In the video, Ng smalt BBC Food presenter Hersha Patel's unconventional way of cooking Chinese-style egg-fried rice, which, among other things, drained the rice through a strainer after cooking.
"What is she doing? Oh my God. You're killing me, woman. Empty ̵
Shortly after, he groaned, "You're ruining the rice," when Patel used tap water to wash it off starch.
What Ng intended to be a comic video, triggered a storm of dismay and disbelief when it was disbanded around the internet, garnering more than 7 million views on YouTube and nearly 40 million on Twitter.
Many viewers, including Asian-American celebrities such as author Jenny Yang, mocked Patel's methods of deviating from how Chinese egg-fried rice is traditionally made. Patel had not washed the rice before cooking it. She had added too much water. She must have used day old rice. Scrambled eggs were overcooked instead of runny.
But the problem at hand goes beyond a difference of opinion about the different methods of cooking rice.
The controversy surrounding the BBC Food clip, and the reaction it provoked in certain Asian societies, speaks to a broader, long-running debate about the intersection of food, ethnicity and culture – the fundamental question of who is allowed to cook what kind of food .
Acquisition and money laundering
In recent years, countless white chefs have been accused of cultural appropriation by cooking from other ethnic groups using methods and phrases considered "unauthentic," disrespectful, and sometimes outright racist.
The restaurant does not distinguish between very different and unique types of Asian dishes, and lumped them together as generic Asian. And at the time of opening, there did not appear to be any Asian chefs.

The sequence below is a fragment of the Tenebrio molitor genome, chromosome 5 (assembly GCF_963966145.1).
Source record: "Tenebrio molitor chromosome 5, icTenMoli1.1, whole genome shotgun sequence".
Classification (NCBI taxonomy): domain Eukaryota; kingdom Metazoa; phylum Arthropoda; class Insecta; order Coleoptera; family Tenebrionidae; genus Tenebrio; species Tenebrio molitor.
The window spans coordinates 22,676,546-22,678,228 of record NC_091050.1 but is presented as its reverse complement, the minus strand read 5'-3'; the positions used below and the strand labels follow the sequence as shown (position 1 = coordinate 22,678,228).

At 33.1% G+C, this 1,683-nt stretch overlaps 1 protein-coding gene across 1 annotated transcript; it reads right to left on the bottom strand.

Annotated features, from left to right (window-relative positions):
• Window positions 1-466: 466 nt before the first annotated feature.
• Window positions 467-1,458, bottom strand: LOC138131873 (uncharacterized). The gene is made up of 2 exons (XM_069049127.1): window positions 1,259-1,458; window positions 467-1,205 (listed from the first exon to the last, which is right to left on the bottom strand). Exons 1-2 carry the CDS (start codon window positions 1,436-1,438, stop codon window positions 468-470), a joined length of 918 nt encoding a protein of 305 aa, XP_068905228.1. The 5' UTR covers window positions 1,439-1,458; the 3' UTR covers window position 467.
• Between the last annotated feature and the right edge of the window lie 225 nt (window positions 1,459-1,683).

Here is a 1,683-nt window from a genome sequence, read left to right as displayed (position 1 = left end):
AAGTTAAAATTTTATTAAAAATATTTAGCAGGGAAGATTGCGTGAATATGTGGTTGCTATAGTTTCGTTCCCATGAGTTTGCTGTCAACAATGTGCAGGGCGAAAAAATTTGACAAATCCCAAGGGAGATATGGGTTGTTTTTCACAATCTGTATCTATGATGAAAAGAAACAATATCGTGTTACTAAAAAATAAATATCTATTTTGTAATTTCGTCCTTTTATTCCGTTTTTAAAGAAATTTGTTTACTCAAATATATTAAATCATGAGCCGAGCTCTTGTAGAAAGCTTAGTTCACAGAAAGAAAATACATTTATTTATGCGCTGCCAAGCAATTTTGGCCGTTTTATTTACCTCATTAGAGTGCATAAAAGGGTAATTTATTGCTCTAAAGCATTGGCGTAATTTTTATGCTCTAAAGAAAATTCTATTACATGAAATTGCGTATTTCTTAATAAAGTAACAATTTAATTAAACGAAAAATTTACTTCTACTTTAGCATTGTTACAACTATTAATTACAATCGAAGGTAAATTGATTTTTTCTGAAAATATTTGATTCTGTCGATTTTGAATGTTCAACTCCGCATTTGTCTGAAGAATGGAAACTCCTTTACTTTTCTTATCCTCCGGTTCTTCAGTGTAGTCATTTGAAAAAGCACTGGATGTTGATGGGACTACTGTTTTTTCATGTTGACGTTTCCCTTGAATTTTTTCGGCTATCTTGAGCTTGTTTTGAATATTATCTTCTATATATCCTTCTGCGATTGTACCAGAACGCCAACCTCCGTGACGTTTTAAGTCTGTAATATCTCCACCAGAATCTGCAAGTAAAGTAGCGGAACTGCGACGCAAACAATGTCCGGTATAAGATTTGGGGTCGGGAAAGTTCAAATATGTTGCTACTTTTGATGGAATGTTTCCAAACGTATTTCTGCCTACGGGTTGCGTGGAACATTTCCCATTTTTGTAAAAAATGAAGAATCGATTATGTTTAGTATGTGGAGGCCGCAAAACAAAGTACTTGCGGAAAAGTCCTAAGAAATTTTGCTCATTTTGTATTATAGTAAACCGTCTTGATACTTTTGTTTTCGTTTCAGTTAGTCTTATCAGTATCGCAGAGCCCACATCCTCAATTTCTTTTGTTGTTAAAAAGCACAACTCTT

CNN reached out to Ramsay's restaurant group for comment after the initial controversy.
Tokenism is when racial, ethnic or cultural diversity is only emphasized on a symbolic level, without much significant effort to understand that culture – in Ramsay's case, labeling a restaurant "Asian" without taking the time to distinguish between these individuals nuanced kitchens.
Food is not just food, it carries history and heritage, and that is why many people are greatly offended when these traditional cooking methods are thrown aside.
Sometimes chefs do not just change cooking methods, they openly insult the kitchen and the culture of origin.
And then there are chefs who do not at all acknowledge the ethnic origin of a dish – equivalent to money laundering.
In response to the setback, the NYT eventually posted a line in Roman's recipe on their website, saying it "evokes stews found in southern India and parts of the Caribbean."
But some people have pushed back against the idea of cultural appropriation.
Setting boundaries around food – for example, saying that only Chinese can cook Chinese food, or Chinese food can only be prepared in a certain way, as those who react to NG's video positively – seems like the antithesis of this sharing spirit in our globalized world.
But sharing is different from appropriating without respect, especially when the chefs who do it profit from making these foods.
A calculation in the food media
The Uncle Roger video is the latest in a series of events that have attracted attention around questions about food and culture. This summer, the calculation of race and racism, embodied by the Black Lives Matter movement, has spread from the streets to newsrooms and companies.
In the food media, Bon Appetit – owned by Conde Nast – is the best known example. Current employees, including assistant food editor Sohla El-Waylly, accused the company of underpaying and exploiting employees of color, and viewers shouted the brand for many cases of food allocation.
Each time the brand would give an apology and a promise to do better – but it has happened for many years.
"In all these cases and more, BA has been called upon to grant, to decontextualize recipes from non-white cultures, and to knight" experts "without considering whether that person should actually require mastery of a kitchen that is not theirs, "wrote Joey Hernandez, BA's research director, in the statement.
These topics sound abstract at times – but they are related to and help perpetuate broader real inequalities such as discrimination in the workplace, inequality in pay, balance of power and prevailing whiteness in the food world. .
Ng and Patel may not have intended for their respective videos, and upcoming collaborations, to raise these issues.
But viewers' frustrations are inherently linked to the idea that there is an authentic way to cook fried rice, and that Patel's mistake is made worse by the fact that she is a non-Chinese chef who presents herself as an authority on the dish.